Clearly, the two Democrats with the most cash on hand are RD Huffstetler and Leslie Cockburn, with Ben Cullop and Andrew Sneathern significantly trailing. On the surface at least, this would seem to mean that Huffstetler and Cockburn would gain an advantage in a primary compared to a caucus/convention. On the other hand, it’s not ranked/range voting, so it’s possible that either Cullop or Sneathern could win with a plurality in a primary, particularly if Huffstetler and Cockburn go after each aggressively. There are other scenarios one could game out here, and in the end, I don’t think the method of nomination should be picked based on which candidate(s) it favors. I’m also not completely convinced that either method DOES favor a particular candidate or candidates, as there are many dynamics/factors at play here, not just who has more money to go on TV or whatever.

Bottom line: The 5th CD Democrats have a big choice to make tomorrow night, and I don’t think there’s one absolutely right or absolutely wrong way to go. For me, I wish they had gone with a primary in the first place, back in October, but I still think there’s enough time for candidates to regroup an run in a primary to be held in June. And in the end, I prefer primaries, certainly for non-local (e.g., School Board, County Board) offices, unless there are overriding reasons not to go with that method of nomination. In this case, I’m not seeing those overriding reasons.

P.S. It’s worth a reminder that every other Democratic congressional committee in Virginia with multiple candidates vying for the party’s nomination (VA-01, VA-02, VA-06, VA-07, VA-09, VA-10) has selected a primary. It’s also worth noting that all of those districts have significant rural portions as well as more urban portions, kinda like the 5th CD.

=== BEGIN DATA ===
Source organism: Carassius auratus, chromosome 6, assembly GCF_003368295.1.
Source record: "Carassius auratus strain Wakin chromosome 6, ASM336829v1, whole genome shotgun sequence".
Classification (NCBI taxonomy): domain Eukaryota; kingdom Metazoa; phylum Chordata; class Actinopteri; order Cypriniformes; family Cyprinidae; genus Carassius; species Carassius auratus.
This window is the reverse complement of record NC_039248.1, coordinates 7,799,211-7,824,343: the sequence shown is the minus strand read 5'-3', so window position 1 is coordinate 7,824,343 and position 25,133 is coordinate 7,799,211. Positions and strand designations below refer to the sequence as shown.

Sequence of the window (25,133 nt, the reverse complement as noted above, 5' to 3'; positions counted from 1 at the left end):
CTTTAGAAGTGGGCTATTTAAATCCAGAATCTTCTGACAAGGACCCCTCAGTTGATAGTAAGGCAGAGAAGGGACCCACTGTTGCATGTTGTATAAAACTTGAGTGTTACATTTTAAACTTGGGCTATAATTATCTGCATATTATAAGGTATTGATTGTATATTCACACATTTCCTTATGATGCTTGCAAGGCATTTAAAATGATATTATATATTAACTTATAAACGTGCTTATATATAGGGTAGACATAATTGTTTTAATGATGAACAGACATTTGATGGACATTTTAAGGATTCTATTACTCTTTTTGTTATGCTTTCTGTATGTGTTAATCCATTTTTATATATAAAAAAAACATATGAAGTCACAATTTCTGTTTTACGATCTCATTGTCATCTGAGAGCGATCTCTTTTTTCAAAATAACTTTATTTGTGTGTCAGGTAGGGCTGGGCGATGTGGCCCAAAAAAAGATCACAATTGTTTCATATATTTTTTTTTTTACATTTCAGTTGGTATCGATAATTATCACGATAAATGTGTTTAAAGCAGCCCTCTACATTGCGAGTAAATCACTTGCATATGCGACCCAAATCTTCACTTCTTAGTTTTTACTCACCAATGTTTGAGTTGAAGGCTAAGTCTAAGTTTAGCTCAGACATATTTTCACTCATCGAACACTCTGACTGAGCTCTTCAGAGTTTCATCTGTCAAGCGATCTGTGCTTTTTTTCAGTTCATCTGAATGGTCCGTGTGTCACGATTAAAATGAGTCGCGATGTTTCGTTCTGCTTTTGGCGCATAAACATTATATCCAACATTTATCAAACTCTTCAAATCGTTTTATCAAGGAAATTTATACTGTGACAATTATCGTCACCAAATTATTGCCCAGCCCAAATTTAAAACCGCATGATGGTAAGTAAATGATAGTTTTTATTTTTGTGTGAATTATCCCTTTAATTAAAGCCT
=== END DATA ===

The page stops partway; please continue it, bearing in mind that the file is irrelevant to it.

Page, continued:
P.P.S. Over at VICE, they argue about VA-05 that “Democrats will choose their nominee at a party insider–dominated convention instead of a normal primary, a terrible and anti-democratic idea that can still be reversed.”


  • Jason Peterson

    This would be like changing the rules of the game at half-time. I think they should have gone with a primary, but I’m absolutely opposed to them changing to one now.

  • dave schutz

    The really big disadvantage of a first-past-the-post primary, in my view, is the possibility that a, let’s say … different …. candidate will win with a plurality when the great mass of voters would have preferred any one of several other candidates. We’ve just seen a couple of, yes, different candidates prevail or nearly so in FPTP nominating contests on the Reep side (Trump won, Stewart was only a couple thousand votes away from winning because Wagner and Gillespie split the non-fringe vote). An example on the Dem side of the strengths of ranked choice voting was Quan’s victory over Perata in the Oakland mayoral race, where Perata had the analogous position to Trump (Perata was NO TRUMP, this was Oakland after all, but he was the fave for 35 or 40 per cent of the voters and the rest couldn’t stand him) and Quan won with a gradual accretion of #2 votes as the other candidates were counted out. In an FPTP contest, Perata would have won.
    There are two ranked choice bills in the House of Delegates now – one by Patrick Hope of Arlington (for ‘counties with the manager form of government’) – that’s HB 932 and the other – HB553 – by Nick Freitas of Culpeper (yes, that Freitas) and which would be state wide in its application. Neither is compulsory, the local governments would have to decide to do it, but each will allow the local governments to make the choice. 553 covers only general elections, 932 allows the Arlington Board to chose RCV for either primaries or general elections.
    Each is worth support!

    • Agreed; these are bills that everyone can – and should – support.